‘Twas a time in the not-so-distant past when cars powered solely by batteries were all discussed in the same breath, and simply came under the heading: electric. Not so, anymore. The last decade, thanks in main to a certain brand with its colourful figurehead has seen an exponential rise in the popularity of electric cars. The past five years especially has seen all manner of sub-genres released into general population, each serving a different purpose, just as conventionally fuelled cars have for over a century.
So, where does that leave (ahem) Nissan‘s longstanding entry into the world of electrically powered cars – the Leaf? It’s been around for a fair while now – over a decade in fact, and until Tesla’s ubiquitous Model 3 overtook it in early 2020 it was the all-time best selling electric car.
Despite being with us since 2010, this is only the second version of the Leaf – the first generation stuck around for an impressive seven years. This latest Leaf is far more conventional looking than the original; where the Mk1 had an undeniable ‘something’ that made it stand out as different from the mainstream, I dare say you could walk past this Mk2 and be fairly sure it ran on fossil fuels.
And that’s indicative of the recent electric car designs to hit our streets. Where many of the earlier models, Tesla especially, made sure you knew they were electric by deleting the now redundant front grille, they seem to be making a comeback. Let’s be honest; yes, a more slippery front end makes for more efficient driving, but it also leaves the car looking like something’s missing. Or Kermit the frog, depending on your angle.
How much more than petrol?
So, the Leaf looks fairly everyday and ‘normal’, and Nissan UK’s own website describes it as ‘the 100% electric family car‘ – not many bells or whistles there, either. But as electric cars become more common, that’s exactly where the Leaf fits into things. Yes, it starts at £26,995 which isn’t exactly free with a box of cornflakes but the prices of electric cars are coming down all the time. The fossil fuel powered Golf 8 starts at £24,430 and the Focus is £22,215, and that’s where this Leaf fits in – take the electric side of it away and it’s a 5-door family hatchback.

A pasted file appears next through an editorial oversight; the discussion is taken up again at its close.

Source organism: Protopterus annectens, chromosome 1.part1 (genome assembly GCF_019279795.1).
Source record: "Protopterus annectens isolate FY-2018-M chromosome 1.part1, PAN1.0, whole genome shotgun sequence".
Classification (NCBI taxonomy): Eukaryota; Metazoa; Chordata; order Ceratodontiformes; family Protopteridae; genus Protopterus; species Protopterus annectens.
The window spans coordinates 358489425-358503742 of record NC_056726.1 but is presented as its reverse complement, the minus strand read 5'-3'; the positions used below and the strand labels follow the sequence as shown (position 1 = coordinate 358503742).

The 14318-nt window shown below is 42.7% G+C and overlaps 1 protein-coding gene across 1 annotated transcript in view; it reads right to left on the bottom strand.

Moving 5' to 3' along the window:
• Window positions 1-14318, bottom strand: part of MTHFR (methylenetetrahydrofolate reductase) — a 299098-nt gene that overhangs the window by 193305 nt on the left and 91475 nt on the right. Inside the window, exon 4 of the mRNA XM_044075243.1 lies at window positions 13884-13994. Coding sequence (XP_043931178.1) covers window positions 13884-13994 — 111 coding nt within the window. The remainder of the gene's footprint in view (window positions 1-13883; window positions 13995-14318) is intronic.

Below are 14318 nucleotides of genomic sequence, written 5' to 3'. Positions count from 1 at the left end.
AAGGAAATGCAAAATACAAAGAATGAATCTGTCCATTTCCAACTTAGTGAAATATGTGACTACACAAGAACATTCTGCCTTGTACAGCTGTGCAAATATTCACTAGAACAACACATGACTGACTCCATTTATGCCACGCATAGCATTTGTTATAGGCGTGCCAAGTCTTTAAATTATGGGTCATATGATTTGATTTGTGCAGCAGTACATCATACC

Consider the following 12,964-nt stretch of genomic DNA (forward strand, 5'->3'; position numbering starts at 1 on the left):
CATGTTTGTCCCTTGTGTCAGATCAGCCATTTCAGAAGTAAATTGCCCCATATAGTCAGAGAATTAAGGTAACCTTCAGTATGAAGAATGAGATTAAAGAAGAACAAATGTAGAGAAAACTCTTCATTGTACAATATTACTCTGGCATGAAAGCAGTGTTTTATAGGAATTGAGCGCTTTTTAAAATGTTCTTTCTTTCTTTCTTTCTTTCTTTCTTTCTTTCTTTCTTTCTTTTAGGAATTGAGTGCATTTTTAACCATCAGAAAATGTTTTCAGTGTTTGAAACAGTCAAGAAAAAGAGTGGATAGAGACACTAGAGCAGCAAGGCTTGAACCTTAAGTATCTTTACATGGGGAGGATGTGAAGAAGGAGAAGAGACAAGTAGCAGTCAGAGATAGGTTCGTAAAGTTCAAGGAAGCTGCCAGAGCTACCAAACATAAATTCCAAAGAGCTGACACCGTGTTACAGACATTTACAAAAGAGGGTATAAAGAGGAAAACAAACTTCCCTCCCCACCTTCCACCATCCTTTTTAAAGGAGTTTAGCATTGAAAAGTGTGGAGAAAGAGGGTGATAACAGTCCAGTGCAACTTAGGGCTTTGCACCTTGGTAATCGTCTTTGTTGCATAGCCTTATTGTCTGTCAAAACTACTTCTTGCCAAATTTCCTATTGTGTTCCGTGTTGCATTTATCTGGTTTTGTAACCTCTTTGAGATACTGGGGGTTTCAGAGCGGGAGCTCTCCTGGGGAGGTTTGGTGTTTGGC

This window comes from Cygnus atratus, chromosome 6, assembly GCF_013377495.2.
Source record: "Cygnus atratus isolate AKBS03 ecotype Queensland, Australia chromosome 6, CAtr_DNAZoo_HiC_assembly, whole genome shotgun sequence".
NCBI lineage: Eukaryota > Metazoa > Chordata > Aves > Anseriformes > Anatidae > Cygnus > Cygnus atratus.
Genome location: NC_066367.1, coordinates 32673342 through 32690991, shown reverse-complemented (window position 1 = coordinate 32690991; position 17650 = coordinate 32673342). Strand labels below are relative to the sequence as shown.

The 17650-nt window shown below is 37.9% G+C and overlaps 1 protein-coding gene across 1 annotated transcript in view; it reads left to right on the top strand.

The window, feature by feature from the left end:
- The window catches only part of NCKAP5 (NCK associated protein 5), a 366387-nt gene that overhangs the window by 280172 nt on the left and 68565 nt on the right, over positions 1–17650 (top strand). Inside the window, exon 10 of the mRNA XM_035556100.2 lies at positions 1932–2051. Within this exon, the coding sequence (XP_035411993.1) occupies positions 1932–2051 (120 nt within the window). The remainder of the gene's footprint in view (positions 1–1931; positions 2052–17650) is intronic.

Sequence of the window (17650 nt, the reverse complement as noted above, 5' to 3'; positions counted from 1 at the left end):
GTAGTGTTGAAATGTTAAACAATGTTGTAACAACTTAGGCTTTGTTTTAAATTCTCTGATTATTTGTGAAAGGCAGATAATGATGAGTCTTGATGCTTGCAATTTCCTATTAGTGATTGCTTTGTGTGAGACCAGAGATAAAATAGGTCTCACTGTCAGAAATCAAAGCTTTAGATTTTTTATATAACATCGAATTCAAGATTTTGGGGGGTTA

Just what does the Leaf have to offer, though, aside from its appeal as a clean way to ferry the family about? There’s two batteries to choose from; a 40kWh & a 62kWh that provide a maximum of 168 & 239 miles of range respectively. The smaller battery Leaf will charge at home in around 7h 30m, the 62kWh is nearer 11h 30m for a full charge. Away from home, assuming you can find a rapid charger and it’s available, the 40kWh Leaf has the ability to charge from 20% – 80% in around an hour, the 62kWh version takes half an hour longer. Not exactly as quick as filling with petrol or diesel yet but it’s getting there.
If you want the longer range Leaf there’s two specs – N-Connecta & Tekna, and they’re identifiable by their e+ prefix. It starts at £32,945 and the most expensive version is £34,945 which is a fair chunk more than the Leaf’s headline £26,995 starting price. It does come with 215bhp, though, and will silently and smoothly whisk you from 0-62mph in 6.9 seconds.
The 40kWh Leaf comes in three specs; Acenta, N-Connecta & Tekna. The Tekna is only £500 less than the cheapest 62kWh Leaf and loses just a second on the 0-62mph sprint at 7.9s. It also comes with all kinds of kit such as Nissan’s impressive ProPILOT driver assistance system and a Bose stereo – the cheapest e+ makes do with less tech but range anxiety isn’t such an issue.
More ‘normal’ inside
Just as the exterior of the Leaf has taken on a more regular look than before, the inside is more restrained too. There’s more of a focus on being comfortable than wowed by tech and the front seats are extremely congenial, if a little high up to make space for the batteries under the floor. The rear seats suffer in a similar manner as foot-space is limited but the boot is very deep; it could just do without this e+ Tekna version’s Bose bits taking up valuable luggage/dog room.
The general feel inside the Leaf could blend in amongst its petrol counterparts but the driving experience is still vastly different. The Leaf does a very good job of being a one-pedal car if you select e-Pedal, making the most of regenerative brakes and friction braking combined. If that’s not your thing you can select ‘B’ mode that uses the regen only, leaving it less severe when you lift off.
Handling is pretty good for a run-of-the-mill family hatch thanks to the low centre of gravity the battery location affords. 215 section tyres can make for some scrabbling on wet surfaces, though – they are designed for economy, not outright grip.
Should I buy a Nissan Leaf?
To say an electric car is ‘old school’ does seem slightly odd – almost a contradiction in terms. But this is 2022 and that’s what Nissan’s Leaf is, and it’s remained so popular through doing many things well and evolving at the same time. If you want a cheap (ish) electric car with decent range and practicality, the originals are sometimes still the best.
By Ben Harrington